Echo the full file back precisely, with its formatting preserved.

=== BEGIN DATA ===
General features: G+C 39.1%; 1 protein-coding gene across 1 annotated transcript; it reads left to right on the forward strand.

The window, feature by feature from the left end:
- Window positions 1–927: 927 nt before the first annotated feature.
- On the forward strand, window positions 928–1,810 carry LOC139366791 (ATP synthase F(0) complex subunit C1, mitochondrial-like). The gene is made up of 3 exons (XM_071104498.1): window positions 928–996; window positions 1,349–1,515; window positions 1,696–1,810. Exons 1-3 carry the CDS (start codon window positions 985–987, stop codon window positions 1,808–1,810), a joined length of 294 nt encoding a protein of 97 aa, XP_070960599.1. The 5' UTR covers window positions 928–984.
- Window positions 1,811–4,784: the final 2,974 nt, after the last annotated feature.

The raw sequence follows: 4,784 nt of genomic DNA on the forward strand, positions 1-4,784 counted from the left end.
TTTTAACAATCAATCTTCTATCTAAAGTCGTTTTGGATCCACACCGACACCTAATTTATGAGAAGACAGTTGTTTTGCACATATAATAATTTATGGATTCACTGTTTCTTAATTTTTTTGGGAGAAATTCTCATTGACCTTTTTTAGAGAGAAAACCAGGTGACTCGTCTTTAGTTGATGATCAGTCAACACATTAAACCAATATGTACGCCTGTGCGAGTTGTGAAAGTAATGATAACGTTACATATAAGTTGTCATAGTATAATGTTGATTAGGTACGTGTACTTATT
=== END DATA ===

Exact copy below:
General features: G+C 39.1%; 1 protein-coding gene across 1 annotated transcript; it reads left to right on the forward strand.

The window, feature by feature from the left end:
- Window positions 1–927: 927 nt before the first annotated feature.
- On the forward strand, window positions 928–1,810 carry LOC139366791 (ATP synthase F(0) complex subunit C1, mitochondrial-like). The gene is made up of 3 exons (XM_071104498.1): window positions 928–996; window positions 1,349–1,515; window positions 1,696–1,810. Exons 1-3 carry the CDS (start codon window positions 985–987, stop codon window positions 1,808–1,810), a joined length of 294 nt encoding a protein of 97 aa, XP_070960599.1. The 5' UTR covers window positions 928–984.
- Window positions 1,811–4,784: the final 2,974 nt, after the last annotated feature.

The raw sequence follows: 4,784 nt of genomic DNA on the forward strand, positions 1-4,784 counted from the left end.
TTTTAACAATCAATCTTCTATCTAAAGTCGTTTTGGATCCACACCGACACCTAATTTATGAGAAGACAGTTGTTTTGCACATATAATAATTTATGGATTCACTGTTTCTTAATTTTTTTGGGAGAAATTCTCATTGACCTTTTTTAGAGAGAAAACCAGGTGACTCGTCTTTAGTTGATGATCAGTCAACACATTAAACCAATATGTACGCCTGTGCGAGTTGTGAAAGTAATGATAACGTTACATATAAGTTGTCATAGTATAATGTTGATTAGGTACGTGTACTTATT